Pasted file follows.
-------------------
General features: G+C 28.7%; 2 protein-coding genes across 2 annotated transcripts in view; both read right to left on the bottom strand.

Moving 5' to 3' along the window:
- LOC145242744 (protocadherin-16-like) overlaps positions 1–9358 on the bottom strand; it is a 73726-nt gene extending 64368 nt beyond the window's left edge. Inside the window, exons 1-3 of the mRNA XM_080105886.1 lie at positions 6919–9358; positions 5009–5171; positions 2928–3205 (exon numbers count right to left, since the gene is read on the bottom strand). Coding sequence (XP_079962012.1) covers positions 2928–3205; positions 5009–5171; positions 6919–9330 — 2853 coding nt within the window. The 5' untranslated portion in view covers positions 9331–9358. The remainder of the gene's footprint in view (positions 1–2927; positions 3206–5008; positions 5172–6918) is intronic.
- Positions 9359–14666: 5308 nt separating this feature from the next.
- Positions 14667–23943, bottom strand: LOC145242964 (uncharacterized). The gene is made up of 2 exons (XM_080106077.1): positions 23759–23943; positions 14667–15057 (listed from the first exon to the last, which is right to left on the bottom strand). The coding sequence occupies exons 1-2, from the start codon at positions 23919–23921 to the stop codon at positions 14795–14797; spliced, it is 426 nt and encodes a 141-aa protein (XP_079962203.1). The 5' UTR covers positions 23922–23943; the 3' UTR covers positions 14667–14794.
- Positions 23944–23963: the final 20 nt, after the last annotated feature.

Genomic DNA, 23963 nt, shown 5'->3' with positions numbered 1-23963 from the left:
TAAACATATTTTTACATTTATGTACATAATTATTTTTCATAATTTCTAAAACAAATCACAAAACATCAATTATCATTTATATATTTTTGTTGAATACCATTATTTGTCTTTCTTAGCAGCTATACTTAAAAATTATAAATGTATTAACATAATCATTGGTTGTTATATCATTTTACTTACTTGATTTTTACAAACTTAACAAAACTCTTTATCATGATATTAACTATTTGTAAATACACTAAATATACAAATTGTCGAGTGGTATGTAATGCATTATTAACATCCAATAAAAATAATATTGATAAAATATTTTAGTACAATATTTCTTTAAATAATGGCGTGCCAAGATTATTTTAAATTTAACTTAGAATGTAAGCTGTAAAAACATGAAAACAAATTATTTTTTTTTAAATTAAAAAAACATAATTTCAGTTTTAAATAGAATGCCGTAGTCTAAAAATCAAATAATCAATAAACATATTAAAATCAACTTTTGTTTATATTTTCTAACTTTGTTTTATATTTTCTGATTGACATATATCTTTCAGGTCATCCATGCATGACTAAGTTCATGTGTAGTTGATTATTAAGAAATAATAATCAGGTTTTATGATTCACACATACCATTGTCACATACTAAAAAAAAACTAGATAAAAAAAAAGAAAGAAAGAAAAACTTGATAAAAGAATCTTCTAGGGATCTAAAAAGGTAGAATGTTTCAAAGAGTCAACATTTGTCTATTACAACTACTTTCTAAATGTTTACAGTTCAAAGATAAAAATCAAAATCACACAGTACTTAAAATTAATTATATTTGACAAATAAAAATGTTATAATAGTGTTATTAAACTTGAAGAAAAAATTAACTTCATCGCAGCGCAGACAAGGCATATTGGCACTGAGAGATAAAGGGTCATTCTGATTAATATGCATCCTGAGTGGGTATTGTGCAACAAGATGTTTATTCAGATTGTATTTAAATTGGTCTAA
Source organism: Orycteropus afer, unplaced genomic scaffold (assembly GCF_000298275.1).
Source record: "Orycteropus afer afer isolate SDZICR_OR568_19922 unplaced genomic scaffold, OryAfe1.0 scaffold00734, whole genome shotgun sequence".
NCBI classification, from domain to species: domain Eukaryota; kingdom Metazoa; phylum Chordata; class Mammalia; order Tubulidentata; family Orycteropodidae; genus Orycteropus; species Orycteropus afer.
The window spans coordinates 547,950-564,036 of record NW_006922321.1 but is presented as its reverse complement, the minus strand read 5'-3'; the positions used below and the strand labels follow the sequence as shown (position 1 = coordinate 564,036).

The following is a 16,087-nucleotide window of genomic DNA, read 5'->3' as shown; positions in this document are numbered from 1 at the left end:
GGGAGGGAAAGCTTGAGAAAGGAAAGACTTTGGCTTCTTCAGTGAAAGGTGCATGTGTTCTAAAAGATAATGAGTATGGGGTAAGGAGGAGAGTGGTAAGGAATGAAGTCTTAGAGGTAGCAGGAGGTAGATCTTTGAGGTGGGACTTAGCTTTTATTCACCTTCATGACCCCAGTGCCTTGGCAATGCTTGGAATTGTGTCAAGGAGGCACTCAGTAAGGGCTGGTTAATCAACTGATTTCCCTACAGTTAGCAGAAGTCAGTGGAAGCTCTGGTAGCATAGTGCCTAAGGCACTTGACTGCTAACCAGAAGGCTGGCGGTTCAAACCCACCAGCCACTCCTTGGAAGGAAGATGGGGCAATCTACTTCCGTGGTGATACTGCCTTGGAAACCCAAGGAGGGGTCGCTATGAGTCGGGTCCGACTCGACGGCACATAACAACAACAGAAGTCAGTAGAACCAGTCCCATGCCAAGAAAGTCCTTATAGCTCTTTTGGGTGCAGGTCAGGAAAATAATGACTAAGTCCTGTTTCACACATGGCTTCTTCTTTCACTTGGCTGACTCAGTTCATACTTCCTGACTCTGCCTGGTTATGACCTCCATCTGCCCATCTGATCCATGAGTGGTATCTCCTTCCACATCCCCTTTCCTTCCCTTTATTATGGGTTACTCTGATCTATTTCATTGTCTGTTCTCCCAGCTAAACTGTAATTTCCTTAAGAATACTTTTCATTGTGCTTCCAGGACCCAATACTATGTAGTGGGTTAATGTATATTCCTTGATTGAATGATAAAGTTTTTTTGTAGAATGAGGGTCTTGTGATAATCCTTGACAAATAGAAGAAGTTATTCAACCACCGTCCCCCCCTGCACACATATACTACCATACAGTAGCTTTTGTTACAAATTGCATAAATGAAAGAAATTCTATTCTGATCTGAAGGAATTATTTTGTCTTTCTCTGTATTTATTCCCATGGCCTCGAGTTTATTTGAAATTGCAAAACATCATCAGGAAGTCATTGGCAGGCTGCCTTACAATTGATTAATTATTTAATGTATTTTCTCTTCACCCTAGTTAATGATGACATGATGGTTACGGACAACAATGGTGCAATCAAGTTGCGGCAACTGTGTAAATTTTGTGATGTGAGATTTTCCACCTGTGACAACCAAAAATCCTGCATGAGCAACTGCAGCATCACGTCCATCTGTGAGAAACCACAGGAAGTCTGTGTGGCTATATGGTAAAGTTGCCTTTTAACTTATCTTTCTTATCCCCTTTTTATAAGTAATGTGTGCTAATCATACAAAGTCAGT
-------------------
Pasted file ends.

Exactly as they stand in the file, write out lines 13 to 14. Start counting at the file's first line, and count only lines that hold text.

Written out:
The following is a 16,087-nucleotide window of genomic DNA, read 5'->3' as shown; positions in this document are numbered from 1 at the left end:
GGGAGGGAAAGCTTGAGAAAGGAAAGACTTTGGCTTCTTCAGTGAAAGGTGCATGTGTTCTAAAAGATAATGAGTATGGGGTAAGGAGGAGAGTGGTAAGGAATGAAGTCTTAGAGGTAGCAGGAGGTAGATCTTTGAGGTGGGACTTAGCTTTTATTCACCTTCATGACCCCAGTGCCTTGGCAATGCTTGGAATTGTGTCAAGGAGGCACTCAGTAAGGGCTGGTTAATCAACTGATTTCCCTACAGTTAGCAGAAGTCAGTGGAAGCTCTGGTAGCATAGTGCCTAAGGCACTTGACTGCTAACCAGAAGGCTGGCGGTTCAAACCCACCAGCCACTCCTTGGAAGGAAGATGGGGCAATCTACTTCCGTGGTGATACTGCCTTGGAAACCCAAGGAGGGGTCGCTATGAGTCGGGTCCGACTCGACGGCACATAACAACAACAGAAGTCAGTAGAACCAGTCCCATGCCAAGAAAGTCCTTATAGCTCTTTTGGGTGCAGGTCAGGAAAATAATGACTAAGTCCTGTTTCACACATGGCTTCTTCTTTCACTTGGCTGACTCAGTTCATACTTCCTGACTCTGCCTGGTTATGACCTCCATCTGCCCATCTGATCCATGAGTGGTATCTCCTTCCACATCCCCTTTCCTTCCCTTTATTATGGGTTACTCTGATCTATTTCATTGTCTGTTCTCCCAGCTAAACTGTAATTTCCTTAAGAATACTTTTCATTGTGCTTCCAGGACCCAATACTATGTAGTGGGTTAATGTATATTCCTTGATTGAATGATAAAGTTTTTTTGTAGAATGAGGGTCTTGTGATAATCCTTGACAAATAGAAGAAGTTATTCAACCACCGTCCCCCCCTGCACACATATACTACCATACAGTAGCTTTTGTTACAAATTGCATAAATGAAAGAAATTCTATTCTGATCTGAAGGAATTATTTTGTCTTTCTCTGTATTTATTCCCATGGCCTCGAGTTTATTTGAAATTGCAAAACATCATCAGGAAGTCATTGGCAGGCTGCCTTACAATTGATTAATTATTTAATGTATTTTCTCTTCACCCTAGTTAATGATGACATGATGGTTACGGACAACAATGGTGCAATCAAGTTGCGGCAACTGTGTAAATTTTGTGATGTGAGATTTTCCACCTGTGACAACCAAAAATCCTGCATGAGCAACTGCAGCATCACGTCCATCTGTGAGAAACCACAGGAAGTCTGTGTGGCTATATGGTAAAGTTGCCTTTTAACTTATCTTTCTTATCCCCTTTTTATAAGTAATGTGTGCTAATCATACAAAGTCAGT